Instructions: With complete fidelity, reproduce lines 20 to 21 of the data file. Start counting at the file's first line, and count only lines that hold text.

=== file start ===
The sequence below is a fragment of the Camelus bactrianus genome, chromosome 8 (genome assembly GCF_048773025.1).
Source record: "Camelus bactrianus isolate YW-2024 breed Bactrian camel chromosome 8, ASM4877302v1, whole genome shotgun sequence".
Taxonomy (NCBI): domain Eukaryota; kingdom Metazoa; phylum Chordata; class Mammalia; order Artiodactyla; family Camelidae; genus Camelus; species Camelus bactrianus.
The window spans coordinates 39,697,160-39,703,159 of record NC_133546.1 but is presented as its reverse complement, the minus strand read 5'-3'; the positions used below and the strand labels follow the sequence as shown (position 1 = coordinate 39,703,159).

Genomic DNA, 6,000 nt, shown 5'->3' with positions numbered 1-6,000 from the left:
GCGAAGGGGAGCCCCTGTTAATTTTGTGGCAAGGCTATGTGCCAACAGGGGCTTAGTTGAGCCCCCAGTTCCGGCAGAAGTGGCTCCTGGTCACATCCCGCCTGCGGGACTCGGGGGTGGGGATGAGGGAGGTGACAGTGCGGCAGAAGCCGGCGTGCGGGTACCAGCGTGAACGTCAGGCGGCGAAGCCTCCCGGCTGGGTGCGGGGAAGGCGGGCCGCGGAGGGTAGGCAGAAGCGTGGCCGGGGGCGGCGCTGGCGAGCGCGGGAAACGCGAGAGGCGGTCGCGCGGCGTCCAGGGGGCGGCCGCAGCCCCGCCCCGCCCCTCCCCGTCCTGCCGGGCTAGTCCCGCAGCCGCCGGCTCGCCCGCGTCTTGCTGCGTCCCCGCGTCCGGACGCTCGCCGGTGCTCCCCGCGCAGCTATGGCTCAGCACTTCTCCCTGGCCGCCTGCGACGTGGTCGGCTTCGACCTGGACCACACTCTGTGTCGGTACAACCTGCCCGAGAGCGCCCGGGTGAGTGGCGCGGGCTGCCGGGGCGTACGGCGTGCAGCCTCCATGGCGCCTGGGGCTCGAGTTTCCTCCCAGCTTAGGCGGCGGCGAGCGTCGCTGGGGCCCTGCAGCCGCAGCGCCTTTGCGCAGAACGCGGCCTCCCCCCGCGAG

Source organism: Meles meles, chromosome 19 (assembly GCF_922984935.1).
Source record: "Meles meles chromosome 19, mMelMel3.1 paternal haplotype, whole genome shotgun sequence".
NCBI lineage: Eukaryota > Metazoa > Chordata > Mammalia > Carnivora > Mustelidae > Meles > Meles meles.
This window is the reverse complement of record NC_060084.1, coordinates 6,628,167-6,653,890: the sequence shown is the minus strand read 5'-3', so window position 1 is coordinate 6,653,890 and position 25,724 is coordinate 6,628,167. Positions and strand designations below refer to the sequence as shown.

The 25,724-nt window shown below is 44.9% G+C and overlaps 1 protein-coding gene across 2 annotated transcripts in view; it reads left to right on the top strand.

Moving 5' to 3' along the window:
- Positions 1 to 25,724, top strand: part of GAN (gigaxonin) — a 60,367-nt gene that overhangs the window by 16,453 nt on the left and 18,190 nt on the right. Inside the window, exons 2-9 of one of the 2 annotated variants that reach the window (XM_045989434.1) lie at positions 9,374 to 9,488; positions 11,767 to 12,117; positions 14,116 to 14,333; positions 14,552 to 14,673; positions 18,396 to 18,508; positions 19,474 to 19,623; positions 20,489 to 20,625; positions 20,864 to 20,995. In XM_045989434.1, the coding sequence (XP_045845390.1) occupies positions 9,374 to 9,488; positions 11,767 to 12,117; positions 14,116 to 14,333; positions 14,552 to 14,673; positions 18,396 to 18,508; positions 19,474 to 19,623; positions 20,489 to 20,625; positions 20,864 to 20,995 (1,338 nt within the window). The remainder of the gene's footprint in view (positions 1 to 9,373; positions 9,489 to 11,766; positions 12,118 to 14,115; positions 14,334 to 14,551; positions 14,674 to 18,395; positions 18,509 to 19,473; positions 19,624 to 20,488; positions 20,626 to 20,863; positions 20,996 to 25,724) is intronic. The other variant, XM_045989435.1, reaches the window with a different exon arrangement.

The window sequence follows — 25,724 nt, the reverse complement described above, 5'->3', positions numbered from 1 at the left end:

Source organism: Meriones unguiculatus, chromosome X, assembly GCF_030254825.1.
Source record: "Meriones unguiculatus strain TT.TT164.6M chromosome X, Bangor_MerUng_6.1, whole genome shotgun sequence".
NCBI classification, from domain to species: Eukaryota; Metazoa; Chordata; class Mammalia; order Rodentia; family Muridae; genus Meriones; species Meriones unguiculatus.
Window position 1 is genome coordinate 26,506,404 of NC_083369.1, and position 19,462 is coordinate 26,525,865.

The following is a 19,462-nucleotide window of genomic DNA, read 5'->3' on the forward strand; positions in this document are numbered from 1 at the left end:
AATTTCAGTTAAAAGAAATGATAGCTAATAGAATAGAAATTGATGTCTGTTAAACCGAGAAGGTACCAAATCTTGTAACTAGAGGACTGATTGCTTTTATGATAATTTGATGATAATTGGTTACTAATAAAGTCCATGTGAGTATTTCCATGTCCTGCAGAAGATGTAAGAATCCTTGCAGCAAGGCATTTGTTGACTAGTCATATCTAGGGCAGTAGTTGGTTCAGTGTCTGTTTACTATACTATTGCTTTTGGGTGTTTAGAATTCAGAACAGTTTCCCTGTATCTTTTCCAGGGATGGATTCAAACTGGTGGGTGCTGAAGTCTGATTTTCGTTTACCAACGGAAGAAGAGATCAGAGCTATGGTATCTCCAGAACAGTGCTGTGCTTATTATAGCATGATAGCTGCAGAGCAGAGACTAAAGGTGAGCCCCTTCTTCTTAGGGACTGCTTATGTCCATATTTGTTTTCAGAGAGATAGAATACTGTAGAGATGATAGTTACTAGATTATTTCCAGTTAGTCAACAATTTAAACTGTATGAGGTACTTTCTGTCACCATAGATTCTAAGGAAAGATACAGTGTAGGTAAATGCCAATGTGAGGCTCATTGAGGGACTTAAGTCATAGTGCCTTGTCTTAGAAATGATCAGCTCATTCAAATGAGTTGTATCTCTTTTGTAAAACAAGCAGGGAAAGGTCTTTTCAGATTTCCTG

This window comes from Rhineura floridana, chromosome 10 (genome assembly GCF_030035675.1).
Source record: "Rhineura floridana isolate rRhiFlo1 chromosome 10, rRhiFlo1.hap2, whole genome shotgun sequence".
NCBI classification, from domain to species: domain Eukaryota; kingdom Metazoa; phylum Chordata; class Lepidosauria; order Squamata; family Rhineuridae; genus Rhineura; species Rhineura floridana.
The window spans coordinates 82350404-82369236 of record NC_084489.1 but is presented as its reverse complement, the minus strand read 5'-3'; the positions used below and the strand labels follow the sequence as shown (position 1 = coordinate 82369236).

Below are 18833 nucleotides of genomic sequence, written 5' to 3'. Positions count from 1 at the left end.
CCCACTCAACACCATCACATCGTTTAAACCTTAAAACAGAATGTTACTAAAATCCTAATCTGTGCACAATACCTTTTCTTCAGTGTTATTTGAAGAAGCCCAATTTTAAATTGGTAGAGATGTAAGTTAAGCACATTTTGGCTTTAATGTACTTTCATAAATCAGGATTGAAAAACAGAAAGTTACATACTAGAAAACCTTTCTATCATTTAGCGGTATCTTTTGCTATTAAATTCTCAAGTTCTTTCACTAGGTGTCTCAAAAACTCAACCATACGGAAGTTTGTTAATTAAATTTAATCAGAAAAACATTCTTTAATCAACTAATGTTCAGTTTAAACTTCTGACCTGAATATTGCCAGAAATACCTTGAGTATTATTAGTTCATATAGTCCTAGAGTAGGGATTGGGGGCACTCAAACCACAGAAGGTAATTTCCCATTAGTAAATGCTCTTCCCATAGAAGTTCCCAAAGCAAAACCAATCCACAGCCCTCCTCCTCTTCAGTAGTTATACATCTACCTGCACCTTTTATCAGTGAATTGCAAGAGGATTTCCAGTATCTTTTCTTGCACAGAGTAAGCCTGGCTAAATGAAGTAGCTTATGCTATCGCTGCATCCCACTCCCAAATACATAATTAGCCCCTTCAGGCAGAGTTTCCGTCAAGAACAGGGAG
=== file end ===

AATTTCAGTTAAAAGAAATGATAGCTAATAGAATAGAAATTGATGTCTGTTAAACCGAGAAGGTACCAAATCTTGTAACTAGAGGACTGATTGCTTTTATGATAATTTGATGATAATTGGTTACTAATAAAGTCCATGTGAGTATTTCCATGTCCTGCAGAAGATGTAAGAATCCTTGCAGCAAGGCATTTGTTGACTAGTCATATCTAGGGCAGTAGTTGGTTCAGTGTCTGTTTACTATACTATTGCTTTTGGGTGTTTAGAATTCAGAACAGTTTCCCTGTATCTTTTCCAGGGATGGATTCAAACTGGTGGGTGCTGAAGTCTGATTTTCGTTTACCAACGGAAGAAGAGATCAGAGCTATGGTATCTCCAGAACAGTGCTGTGCTTATTATAGCATGATAGCTGCAGAGCAGAGACTAAAGGTGAGCCCCTTCTTCTTAGGGACTGCTTATGTCCATATTTGTTTTCAGAGAGATAGAATACTGTAGAGATGATAGTTACTAGATTATTTCCAGTTAGTCAACAATTTAAACTGTATGAGGTACTTTCTGTCACCATAGATTCTAAGGAAAGATACAGTGTAGGTAAATGCCAATGTGAGGCTCATTGAGGGACTTAAGTCATAGTGCCTTGTCTTAGAAATGATCAGCTCATTCAAATGAGTTGTATCTCTTTTGTAAAACAAGCAGGGAAAGGTCTTTTCAGATTTCCTG

This window comes from Rhineura floridana, chromosome 10 (genome assembly GCF_030035675.1).